That sense of a constructive viewing space also appealed to Collin Levin, director of In a Silent Way, a comedy about a self-obsessed jazz bro in suburban Los Angeles whose delusions push him over the edge, convinced he only has a month left to secure musical immortality before he dies. The movie stars actor Nicolai Dorian as Jazzen Goodman – yep, that’s his name – a kind of spoof of Ryan Gosling’s jazz-splaining dreamer in La La Land, who carries the narrative as a running monologue captured by an unseen friend shooting a documentary. Dorian brought the character to the project, and his own guitar chops. Levin cultivated the idea of someone who foresees their own death, framed as a faux-documentary, inspired by Canadian cinema verite champion Allan King’s A Married Couple and Chris Smith’s American Movie. “We actually wrote the film before we saw it,” Levin said of Smith’s nonfiction classic, an affectionate chronicle of a would-be Wisconsin horror visionary and his tormented efforts to make a low-budget shocker. “It’s that kind of slice-of-life [approach]. You’re not judging him. You’re experiencing a person.”

At the more experimental end of the spectrum was Iva Radivojevic, a non-fiction filmmaker and much-admired editor. Her feature debut Aleph takes inspiration from Borges in a travelogue that hopscotches between continents, forming a 10-character puzzle. “It really does function as an exquisite corpse,” said producer Madeleine Molyneaux, who represented the film in Poland. “There is a clue within the work she’s doing for a month with these protagonists that she meets in different countries that will lead to the next place.”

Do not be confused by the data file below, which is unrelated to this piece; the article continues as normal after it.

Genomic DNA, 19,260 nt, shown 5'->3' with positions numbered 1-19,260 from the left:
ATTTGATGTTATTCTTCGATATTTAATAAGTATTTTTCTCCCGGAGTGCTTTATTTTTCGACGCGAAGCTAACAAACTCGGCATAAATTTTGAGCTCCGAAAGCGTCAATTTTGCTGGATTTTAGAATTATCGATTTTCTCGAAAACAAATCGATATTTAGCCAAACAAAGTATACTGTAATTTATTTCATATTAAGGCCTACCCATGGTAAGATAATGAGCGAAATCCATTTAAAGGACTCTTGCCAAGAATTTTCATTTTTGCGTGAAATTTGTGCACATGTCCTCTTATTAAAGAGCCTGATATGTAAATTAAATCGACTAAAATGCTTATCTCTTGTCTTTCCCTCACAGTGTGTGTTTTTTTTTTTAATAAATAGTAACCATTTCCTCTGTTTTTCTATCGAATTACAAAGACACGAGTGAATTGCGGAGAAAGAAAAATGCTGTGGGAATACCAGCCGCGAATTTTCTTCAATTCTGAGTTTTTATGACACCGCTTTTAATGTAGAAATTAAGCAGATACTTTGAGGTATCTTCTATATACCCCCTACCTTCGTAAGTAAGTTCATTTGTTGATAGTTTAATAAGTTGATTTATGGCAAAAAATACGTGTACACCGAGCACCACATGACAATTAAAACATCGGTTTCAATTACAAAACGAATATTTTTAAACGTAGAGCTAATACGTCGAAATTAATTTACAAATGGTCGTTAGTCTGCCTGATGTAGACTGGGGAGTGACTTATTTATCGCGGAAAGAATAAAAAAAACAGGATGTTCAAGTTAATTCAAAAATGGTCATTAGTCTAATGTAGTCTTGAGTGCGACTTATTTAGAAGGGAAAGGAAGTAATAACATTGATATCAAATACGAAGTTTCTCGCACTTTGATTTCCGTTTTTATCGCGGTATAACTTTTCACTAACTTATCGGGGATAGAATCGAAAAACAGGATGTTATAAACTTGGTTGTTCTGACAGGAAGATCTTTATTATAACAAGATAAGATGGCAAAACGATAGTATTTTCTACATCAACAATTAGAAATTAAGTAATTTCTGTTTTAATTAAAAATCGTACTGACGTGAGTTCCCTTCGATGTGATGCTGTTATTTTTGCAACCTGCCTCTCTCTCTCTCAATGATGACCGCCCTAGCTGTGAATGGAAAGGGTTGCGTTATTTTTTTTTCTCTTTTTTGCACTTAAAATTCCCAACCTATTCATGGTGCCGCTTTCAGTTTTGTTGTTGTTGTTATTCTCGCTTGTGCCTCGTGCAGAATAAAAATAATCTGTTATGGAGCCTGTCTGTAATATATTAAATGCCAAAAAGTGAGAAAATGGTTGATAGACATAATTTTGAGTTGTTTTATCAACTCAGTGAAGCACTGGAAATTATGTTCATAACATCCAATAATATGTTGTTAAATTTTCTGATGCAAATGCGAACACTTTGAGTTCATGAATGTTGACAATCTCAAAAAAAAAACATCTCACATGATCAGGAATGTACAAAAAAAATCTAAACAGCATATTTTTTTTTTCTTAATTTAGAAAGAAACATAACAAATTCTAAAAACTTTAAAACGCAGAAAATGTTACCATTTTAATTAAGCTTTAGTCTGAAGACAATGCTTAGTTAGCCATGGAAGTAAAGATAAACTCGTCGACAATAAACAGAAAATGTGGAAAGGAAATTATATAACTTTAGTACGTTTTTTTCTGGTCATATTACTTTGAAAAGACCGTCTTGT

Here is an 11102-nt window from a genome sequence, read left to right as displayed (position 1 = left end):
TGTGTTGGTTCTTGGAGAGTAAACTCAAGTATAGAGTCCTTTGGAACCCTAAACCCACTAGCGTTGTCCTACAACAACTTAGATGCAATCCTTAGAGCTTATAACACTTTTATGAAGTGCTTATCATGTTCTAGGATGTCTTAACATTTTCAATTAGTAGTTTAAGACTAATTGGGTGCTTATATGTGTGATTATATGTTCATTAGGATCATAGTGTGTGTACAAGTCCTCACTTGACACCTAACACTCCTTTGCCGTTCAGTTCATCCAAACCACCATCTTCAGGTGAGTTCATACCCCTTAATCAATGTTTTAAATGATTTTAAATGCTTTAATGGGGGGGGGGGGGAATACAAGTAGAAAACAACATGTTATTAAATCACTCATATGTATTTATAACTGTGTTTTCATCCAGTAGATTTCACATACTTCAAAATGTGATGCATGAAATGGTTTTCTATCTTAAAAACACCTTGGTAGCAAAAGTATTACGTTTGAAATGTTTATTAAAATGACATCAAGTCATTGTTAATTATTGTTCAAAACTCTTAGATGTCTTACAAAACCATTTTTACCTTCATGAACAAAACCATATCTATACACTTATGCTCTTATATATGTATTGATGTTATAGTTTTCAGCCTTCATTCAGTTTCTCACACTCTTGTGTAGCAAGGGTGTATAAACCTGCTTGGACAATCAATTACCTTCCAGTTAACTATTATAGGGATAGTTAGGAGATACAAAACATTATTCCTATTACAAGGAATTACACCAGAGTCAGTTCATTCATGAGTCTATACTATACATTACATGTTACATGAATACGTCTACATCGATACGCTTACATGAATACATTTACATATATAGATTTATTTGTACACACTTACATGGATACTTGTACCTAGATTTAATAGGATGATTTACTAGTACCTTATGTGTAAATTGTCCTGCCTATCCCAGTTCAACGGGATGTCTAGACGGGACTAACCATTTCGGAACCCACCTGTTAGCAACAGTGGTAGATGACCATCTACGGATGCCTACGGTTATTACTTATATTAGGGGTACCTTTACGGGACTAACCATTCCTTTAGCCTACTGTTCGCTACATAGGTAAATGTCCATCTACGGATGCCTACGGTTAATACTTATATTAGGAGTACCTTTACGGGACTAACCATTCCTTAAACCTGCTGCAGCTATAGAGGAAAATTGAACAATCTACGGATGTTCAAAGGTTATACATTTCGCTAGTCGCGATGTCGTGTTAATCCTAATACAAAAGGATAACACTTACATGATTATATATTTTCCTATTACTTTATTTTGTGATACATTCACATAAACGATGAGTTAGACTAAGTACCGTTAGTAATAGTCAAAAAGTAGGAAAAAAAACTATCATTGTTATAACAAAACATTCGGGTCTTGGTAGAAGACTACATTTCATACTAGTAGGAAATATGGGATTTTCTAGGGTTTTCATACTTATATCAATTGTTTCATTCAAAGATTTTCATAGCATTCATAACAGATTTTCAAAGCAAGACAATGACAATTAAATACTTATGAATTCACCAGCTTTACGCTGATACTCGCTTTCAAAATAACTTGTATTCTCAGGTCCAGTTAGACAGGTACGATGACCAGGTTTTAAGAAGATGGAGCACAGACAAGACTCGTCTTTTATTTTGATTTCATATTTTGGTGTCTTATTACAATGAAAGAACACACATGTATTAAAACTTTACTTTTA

The peripatetic framework also describes a lot of filmmakers’ experience on the festival circuit, which makes Wroclaw something more of a grounded situation for guests who get to stick around for the week. Reynolds, who also represented the Louisiana drama Lost Bayou, from director Bryan C. Miller Richard, in the main festival, relished audience’s fascination with the film’s moss-draped locale. “This a seriously specific piece of Americana – one that’s foreign to many Americans as well – but the audiences seemed to engage with the bigger themes in the film,” he said. “They really engaged in some in some of the deeper conversations I’ve had, while translated in Polish, which is an interesting and comical experience.”